It’s an understatement to say I’ve learned a lot in this process. But one thing I do know. I keep getting excited about sharing what I have learned with my readers, right here, on this blog. It is what I have finally discovered to be one of the things I love the most. As I said before, I love sharing significant information. So, I am keeping this thought in the back of my mind and trying to figure out the best way to do this.

Back to last night. With those questions rolling around in my mind I took another look at my writing, and specifically my last page, because I felt uncomfortable with it. My friend, Gail Sattler (check out her novels-she writes humor), had helped with my edits on these ten pages and really improved my writing. She has a lot of experience and knows how to put the feeling on the page, unlike me. But, as I looked at the last page I saw it wasn’t me. I had to take out the things I loved that she had suggested and turn it into my writing. When I finally did that, then I was able to press ‘Send.’ Incidentally, she is also the kind of friend who says, “I’ll mail yours with mine.” I wonder why?

Writers can relate to the fear of putting ourselves out there. There are so many ways to fail. My plot might be weak, my middle story might lose the reader’s interest, my writing style might be boring, or I realize I can never write like so and so.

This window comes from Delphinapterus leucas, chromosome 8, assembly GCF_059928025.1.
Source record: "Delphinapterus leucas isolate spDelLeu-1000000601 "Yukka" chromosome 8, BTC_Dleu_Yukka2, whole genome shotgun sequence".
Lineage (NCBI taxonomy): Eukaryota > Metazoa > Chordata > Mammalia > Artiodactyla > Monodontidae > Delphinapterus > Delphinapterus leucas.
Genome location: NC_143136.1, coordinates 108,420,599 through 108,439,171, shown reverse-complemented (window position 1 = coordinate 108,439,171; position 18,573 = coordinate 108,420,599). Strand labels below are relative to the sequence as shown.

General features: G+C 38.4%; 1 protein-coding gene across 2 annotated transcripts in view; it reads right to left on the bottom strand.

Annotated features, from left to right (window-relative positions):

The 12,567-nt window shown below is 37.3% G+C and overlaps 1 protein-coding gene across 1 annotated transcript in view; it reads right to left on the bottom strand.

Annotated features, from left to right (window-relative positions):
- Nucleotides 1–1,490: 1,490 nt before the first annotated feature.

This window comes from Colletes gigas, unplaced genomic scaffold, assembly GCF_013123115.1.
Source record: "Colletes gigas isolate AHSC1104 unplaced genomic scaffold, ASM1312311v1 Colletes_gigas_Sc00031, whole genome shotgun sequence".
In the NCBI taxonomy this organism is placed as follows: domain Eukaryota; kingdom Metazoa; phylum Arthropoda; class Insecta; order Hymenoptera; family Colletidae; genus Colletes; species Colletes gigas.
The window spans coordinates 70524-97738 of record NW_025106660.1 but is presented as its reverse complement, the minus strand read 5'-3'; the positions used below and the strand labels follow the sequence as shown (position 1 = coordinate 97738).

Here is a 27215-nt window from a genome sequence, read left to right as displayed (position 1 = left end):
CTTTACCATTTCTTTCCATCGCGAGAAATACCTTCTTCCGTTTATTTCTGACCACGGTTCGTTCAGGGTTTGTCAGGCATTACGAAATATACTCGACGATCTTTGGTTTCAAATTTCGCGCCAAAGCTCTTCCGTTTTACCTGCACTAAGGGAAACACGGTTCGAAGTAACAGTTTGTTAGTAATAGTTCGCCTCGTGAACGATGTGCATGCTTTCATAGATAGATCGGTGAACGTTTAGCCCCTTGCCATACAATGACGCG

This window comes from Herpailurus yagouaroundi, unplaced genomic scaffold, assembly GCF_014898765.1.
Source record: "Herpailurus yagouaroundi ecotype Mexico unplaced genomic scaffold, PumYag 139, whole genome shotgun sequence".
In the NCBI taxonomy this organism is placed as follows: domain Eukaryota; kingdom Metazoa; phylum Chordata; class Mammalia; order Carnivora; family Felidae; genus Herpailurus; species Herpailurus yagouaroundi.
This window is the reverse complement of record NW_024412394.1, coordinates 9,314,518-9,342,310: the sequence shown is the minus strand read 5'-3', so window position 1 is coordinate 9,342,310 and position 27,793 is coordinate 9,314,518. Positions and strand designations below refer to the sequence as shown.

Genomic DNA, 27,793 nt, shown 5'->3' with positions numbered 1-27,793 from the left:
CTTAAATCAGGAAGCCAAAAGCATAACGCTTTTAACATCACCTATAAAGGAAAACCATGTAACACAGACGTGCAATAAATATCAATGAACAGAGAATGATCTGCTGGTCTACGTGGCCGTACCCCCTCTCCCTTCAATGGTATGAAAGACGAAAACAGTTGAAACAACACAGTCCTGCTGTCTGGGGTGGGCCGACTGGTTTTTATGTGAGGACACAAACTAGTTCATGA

Nobody in my family is a writer. I am breaking new territory. I admit I am afraid of what people will think of me, of my writing. I want to be seen as a thoughtful intellectual, but maybe I am just a hopeless romantic. Not that there’s anything wrong with that, and that is confirmed by book sales. I am just trying to find the courage to put myself out there, whatever it is.

I read something helpful today in Techniques of the Selling Writer, by Dwight V. Swain.

Don’t try to be all things to all men. Universality of appeal is a myth….Quit wasting your time pretending that it doesn’t exist, or that there’s some esoteric way around it….You can’t change yourself at will to suit a given public. You must accept yourself the way you are. Then, seek out an audience that sees the world the same way you do. Can you be sure that such an audience exists? You can. Individual you are indeed; and different. But not that different, for you’re human also (p.117-118).

“You must accept yourself the way you are.” Haven’t we all heard that a million times before.

I didn’t want to hurt Gail’s feelings by taking out those really good bits, or re-wording them. But the writing process is about helping the writer become the best they can be and that means the best THEY can be. Gail gets this. She’s awesome.

I truly hope that I will be able to write here with some consistency over the next months. But, one of the best things that I have learned this past year is that this is a dialogue. It may look like the conversation has ended when bloggers stop posting for awhile. Maybe for some it is. But others just need to re-group, decide what they want, figure out the best way to move forward, and trust the timing. The break may be exactly what was needed.

 

Why do you write?

Recently I had someone ask me why people blog. I explored a few blogs to see what other writers are saying. If I were to sum it all up I would say we write for two reasons: ourselves and others–we want to give something to others and we want them to give something back to us.